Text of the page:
The superhero origin in Shazam! is unique among the DCEU heroes in that it serves as a form of wish fulfillment for young viewers in ways that no other character's story can. Billy Batson is not a kid who grows up to be a superhero; he's a kid who is a superhero, a teenage boy who is suddenly granted the ability to transform into a strong, fast, buff guy in a cool costume just by saying a single word.

That not only connects the character to a younger audience in ways the other films don't, but it also means audiences will get to see a different perspective on what it means to be a hero in the DCEU. Billy Batson's Shazam body may be massive, but as the trailers show us, in his mind he's still just a teenager, trying to figure what he's actually supposed to do with this new heroic form. That reframes the superhero narrative for the DCEU, and creates some exciting potential for the future of the character.

A meta look at superheroes

It's often important to give superheroes someone to bounce off of so they can process their thoughts out loud without actually talking directly to the audience. Superman had Lois Lane and the AI simulation of his father for this in Man of Steel, Spider-Man had his best friend Ned and Tony Stark in Spider-Man: Homecoming, and so on. In the case of Shazam!, that role falls to Freddy Freeman, Billy Batson's fellow foster kid and best friend.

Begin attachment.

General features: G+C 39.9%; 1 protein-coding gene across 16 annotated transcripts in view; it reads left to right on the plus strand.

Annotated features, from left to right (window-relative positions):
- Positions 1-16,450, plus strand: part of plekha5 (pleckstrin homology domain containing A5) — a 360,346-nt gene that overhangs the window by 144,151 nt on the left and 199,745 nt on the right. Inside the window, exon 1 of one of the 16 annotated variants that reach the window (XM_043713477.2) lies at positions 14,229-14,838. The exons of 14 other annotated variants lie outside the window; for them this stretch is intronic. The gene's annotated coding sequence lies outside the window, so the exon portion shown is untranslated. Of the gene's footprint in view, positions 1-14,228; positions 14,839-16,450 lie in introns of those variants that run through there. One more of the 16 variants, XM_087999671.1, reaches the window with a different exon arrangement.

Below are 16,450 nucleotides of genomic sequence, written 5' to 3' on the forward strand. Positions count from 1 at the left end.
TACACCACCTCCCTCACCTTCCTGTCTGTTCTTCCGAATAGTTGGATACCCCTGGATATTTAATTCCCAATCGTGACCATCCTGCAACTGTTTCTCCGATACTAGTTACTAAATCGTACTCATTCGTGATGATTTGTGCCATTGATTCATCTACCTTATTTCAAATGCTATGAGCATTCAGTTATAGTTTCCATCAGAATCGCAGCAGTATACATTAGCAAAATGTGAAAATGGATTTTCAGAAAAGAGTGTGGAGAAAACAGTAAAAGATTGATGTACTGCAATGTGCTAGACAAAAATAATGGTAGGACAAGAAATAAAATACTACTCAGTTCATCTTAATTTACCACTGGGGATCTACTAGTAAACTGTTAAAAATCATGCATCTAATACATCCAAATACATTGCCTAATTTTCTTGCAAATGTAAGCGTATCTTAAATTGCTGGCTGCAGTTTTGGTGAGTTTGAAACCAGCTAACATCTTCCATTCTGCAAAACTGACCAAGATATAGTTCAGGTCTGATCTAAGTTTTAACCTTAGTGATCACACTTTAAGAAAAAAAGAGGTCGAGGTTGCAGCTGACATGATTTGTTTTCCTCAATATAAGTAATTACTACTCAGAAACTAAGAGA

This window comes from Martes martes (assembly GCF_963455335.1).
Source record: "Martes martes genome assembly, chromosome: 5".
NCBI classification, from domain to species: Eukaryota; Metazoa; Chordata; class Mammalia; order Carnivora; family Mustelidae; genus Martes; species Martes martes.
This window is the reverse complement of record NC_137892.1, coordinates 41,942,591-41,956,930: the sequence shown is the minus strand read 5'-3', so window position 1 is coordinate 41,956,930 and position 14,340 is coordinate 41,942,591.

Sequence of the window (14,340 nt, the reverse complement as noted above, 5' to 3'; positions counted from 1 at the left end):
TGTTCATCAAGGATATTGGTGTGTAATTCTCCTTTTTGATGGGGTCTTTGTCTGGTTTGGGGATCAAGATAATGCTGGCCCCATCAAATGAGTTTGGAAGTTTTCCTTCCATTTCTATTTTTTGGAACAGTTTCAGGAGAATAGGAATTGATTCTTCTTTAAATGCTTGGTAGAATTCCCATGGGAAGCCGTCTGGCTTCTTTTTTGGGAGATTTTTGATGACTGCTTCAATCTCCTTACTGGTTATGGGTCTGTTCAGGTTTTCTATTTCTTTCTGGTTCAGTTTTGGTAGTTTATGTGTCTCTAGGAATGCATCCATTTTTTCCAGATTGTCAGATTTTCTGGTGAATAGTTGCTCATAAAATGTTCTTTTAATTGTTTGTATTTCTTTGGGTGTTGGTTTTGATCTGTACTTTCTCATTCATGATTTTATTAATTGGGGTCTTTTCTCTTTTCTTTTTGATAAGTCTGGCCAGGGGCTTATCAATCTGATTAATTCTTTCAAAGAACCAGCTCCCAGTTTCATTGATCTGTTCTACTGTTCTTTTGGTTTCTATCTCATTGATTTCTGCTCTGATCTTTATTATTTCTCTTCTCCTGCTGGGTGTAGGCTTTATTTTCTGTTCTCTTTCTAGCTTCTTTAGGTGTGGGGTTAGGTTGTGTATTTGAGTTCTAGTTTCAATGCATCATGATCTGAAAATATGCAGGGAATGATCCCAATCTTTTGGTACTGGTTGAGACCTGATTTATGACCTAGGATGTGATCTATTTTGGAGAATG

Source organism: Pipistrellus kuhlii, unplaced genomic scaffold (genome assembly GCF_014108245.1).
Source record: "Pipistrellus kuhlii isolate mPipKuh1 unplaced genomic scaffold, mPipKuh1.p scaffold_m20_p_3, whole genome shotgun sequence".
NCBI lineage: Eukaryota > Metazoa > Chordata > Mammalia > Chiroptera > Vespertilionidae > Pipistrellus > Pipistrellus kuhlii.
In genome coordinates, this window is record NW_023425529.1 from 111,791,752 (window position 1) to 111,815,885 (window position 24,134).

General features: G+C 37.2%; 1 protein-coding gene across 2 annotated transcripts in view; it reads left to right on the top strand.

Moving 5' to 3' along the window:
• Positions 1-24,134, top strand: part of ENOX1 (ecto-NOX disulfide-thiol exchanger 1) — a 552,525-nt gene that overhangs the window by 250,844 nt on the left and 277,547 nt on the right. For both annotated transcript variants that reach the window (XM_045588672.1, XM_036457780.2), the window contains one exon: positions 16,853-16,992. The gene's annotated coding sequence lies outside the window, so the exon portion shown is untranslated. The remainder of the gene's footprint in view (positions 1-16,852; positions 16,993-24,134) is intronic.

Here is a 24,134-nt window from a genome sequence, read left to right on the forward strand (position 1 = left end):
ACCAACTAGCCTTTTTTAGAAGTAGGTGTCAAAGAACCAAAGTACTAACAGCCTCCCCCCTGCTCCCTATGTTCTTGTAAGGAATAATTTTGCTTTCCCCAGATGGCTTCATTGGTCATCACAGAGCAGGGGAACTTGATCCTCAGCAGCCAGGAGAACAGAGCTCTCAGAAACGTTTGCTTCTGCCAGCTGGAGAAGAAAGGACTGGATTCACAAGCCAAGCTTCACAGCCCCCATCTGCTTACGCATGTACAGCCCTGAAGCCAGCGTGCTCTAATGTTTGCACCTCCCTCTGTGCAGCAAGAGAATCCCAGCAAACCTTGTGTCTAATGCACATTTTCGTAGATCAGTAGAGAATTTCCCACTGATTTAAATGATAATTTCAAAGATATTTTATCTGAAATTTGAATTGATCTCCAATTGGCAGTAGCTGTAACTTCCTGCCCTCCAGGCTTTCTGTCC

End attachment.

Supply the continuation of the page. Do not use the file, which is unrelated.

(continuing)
Freddy is not just a stabilizing influence in Billy's life. He's also obsessed with superheroes in a way that Billy absolutely is not, collecting memorabilia and fantasizing about various heroes and their powers. That means that when Billy himself gets superpowers, he goes directly to Freddy, who begins testing and documenting Billy's new abilities while also trying to give him a few pointers along the way. This sets up a relationship between heroes and the audience that no other DCEU film has, because it allows Freddy and Billy to become meta-textual commenters on their own story, and injected a little self-awareness into what has often been a rather self-serious fictional universe.

A more comedic direction

Though they've often been criticized for being overly grim and gritty, some films in the DCEU have had moments of humor. Justice League got an injection of comedy after writer/director Joss Whedon stepped in to finish it, Suicide Squad tried to capture a little of that Guardians of the Galaxy goofiness, and Wonder Woman and Aquaman were particularly good about showcasing some levity among the superhero dramatics.

For Shazam!, though, the humor looks to be leveled up in a way that no previous DCEU film has even attempted. There are plenty of action moments in the trailers, but the marketing for the film has overwhelmingly leaned into the comedy, and the presence of its teen stars also adds a certain light touch to the film that DC seems to be banking on. After years of being branded by fans as the serious superhero universe full of grey skies and scowling characters, Shazam! is poised to bring sweeping change to that notion — not necessarily to make all of the studio's films funny, but to emphasize that different characters can bring different tones to the universe. Plus, if the character ever teams up with other DC heroes, the comedic sparks can fly even further.

A new threat

Since we're getting a new superhero introduction with Shazam!, it makes sense that we'd also get a new villain — enter Mark Strong's Dr. Thaddeus Sivana. Sivana is the original Shazam villain, first appearing in Whiz Comics #2 alongside the hero (then known as Captain Marvel) back in December 1939. In his original incarnation he was a mad scientist who continually concocted deadly schemes and inventions to take control of the Earth, only to be thwarted by Shazam and his allies. Also, he lived on Venus.